Killing Highlights ‘Sorcerers’ as Rural Scapegoats

rolea ba’ier district, Kompong Chhnang province – Having risen from the dead once before, Som Moeun was rumored to be possessed of strange powers.

He was far from popular in the remote village of Chunleang where he had been living for the last five years, and where his body was found the morning of Dec 8. Hav­ing been badly beaten the night be­fore, his feet were bound and tied to a bridge, the rest of his body submerged in the river below.

According to friends and neighbors of the six young men who have confessed to killing 45-year-old Som Moeun, it was necessary to bind the dead man’s feet and im­merse him in water to ensure that he would not come back to life a second time.

Som Moeun, they said, was a sorcerer.

“They were afraid he would not die, that’s why they put him in the river,” neighbor Chhum Chantha, 25, said recently, sitting shirtless atop a pile of freshly cut wood in the yard next to Som Moeun’s.

“He was beaten to death once al­ready in Toek Phos district, five years ago, and he came alive again,” he said.

“He rose out of the morning dew,” chimed an old lady excitedly, making her way across the yard to join the slowly amassing crowd.

“When he smoked cigarettes, and someone walked by—if they got covered in a cloud of smoke they would get sick,” she said, waving her arms.

“Nobody liked him here. He knew how to do black magic,” said Chea Sao, 29, another neighbor, who wears a string around her waist to ward off evil spirits.

The thatch-roofed wooden houses in Chunleang are spaced far apart, and it is possible when looking in any one direction not to see anything except dirt paths snaking through vast expanses of paddy.

Sorcery has deep roots here, and has intermingled with the villagers’ Buddhist beliefs for as long as anyone can remember.

Som Moeun himself was a traditional healer, or kru Khmer, and former monk, who used to see pa­tients at the pagoda where he formerly lived in Toek Phos. It was there that he met his future wife Khuy Puthy, now 23, when she came seeking medical advice sev­en years ago.

Som Moeun cured her of what Khuy Puthy called a “female disease,” and then won her heart. About a year later, they were married and began their life in Chunleang.

It didn’t take long for villagers in Bra Snoeb commune to start complaining. Som Moeun hogg­ed the water meant for their rice paddies, they said. He would get drunk and start spouting off about black magic and how strong he was. He would become violent, they said, and of­ten beat his wife.

According to Fabienne Luco, an anthropologist who specializes in Khmer culture, a sorcerer in Cam­bodia will often rear his terrible head conveniently—when you most expect it.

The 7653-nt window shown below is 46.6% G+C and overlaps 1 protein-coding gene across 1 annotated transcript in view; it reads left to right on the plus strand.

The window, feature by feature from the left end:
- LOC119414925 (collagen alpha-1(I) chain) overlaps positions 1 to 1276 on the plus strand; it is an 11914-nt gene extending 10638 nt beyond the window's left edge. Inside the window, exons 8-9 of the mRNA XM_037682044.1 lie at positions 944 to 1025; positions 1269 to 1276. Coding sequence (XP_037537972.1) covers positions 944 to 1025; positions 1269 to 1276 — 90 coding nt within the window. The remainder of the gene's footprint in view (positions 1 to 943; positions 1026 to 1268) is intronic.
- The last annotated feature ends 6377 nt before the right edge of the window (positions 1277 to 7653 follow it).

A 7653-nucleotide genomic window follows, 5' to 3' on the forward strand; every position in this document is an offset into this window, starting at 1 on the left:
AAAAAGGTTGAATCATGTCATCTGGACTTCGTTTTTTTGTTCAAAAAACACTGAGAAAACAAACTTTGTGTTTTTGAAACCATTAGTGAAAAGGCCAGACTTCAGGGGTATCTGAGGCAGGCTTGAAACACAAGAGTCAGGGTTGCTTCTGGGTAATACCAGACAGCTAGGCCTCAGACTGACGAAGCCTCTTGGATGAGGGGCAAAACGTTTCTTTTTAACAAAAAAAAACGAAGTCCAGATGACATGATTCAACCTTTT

“When they need a scapegoat,” she said.

In Cambodia, sorcery mainly provides a means of ostracizing someone the community has re­jected, and claims of sorcery roughly correlate to village conflict, she said.

“Nobody practices sorcery,” she said. “People accuse someone of being a sorcerer who is different from the others—specifically in cases where there are problems in the village, like when there has been a lot of sickness,” she said.

This seems to have, at least, been partially the case with Som Moeun.

There wasn’t one event that precipitated his brutal murder-—tragically witnessed by his 4-year-old son who was accidentally struck over the head during the attack—but there had been a lot of sickness in the community in recent years.

Villagers said a handful of people died last year—which in a tiny village like Chunleang is an absence long felt.

“They got skinnier and skinnier, until they were only skin and bones. They could not eat or drink. They could not be cured,” Chea Sao said.

Villagers brought in a fortune­teller who told them the sickness had been brought on by a curse. The fortuneteller was also able to describe the appearance of the sorcerer who had cast the spell—right down to his size and skin color, she said.

Chhum Chantha said it was more than obvious who was to blame for their bad luck.

“In the whole village, there was only him,” he said, adding that while he didn’t know his acquaintances had been preparing to kill Som Moeun, he supported their ef­forts. Villagers have even started a fund, trying to collect between 20,000 to 50,000 riel in the hopes of bailing the six suspects out of jail, he said.

“We’re not sure it will work, but it is our idea,” he said. “I feel safe now that he is gone. My body is light and happy.”

Sickness aside, in the case of Som Moeun, it seems that five years of bad blood, mounting ru­mors and festering aggression finally found an outlet earlier this month, with the rice harvest half over and people generally left with some time to kill.

Sem Tho, the victim’s mother-in-law, said Som Moeun and her grandson had been missing since midday on Dec 7, though she didn’t think anything of it at first.

“He used to drink, sometimes a lot,” she said, but he usually found his way home at a reasonable hour.

It wasn’t until the next morning that she and her daughter learned the awful truth. Som Moeun was torn from his motorbike, beaten to

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